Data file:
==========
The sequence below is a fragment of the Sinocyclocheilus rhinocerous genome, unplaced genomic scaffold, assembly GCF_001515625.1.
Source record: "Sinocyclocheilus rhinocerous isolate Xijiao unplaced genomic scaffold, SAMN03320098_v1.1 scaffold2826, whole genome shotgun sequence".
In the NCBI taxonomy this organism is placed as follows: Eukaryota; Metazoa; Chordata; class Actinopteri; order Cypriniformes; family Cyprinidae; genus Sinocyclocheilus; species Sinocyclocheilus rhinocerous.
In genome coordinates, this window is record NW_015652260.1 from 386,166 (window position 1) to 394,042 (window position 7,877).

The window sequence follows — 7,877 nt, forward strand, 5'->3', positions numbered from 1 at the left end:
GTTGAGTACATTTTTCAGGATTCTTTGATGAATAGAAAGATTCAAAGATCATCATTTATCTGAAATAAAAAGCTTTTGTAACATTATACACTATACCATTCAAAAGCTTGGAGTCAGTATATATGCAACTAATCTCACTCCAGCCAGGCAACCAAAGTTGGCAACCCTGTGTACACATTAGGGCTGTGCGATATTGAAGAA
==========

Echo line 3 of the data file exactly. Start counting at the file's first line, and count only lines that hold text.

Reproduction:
In the NCBI taxonomy this organism is placed as follows: Eukaryota; Metazoa; Chordata; class Actinopteri; order Cypriniformes; family Cyprinidae; genus Sinocyclocheilus; species Sinocyclocheilus rhinocerous.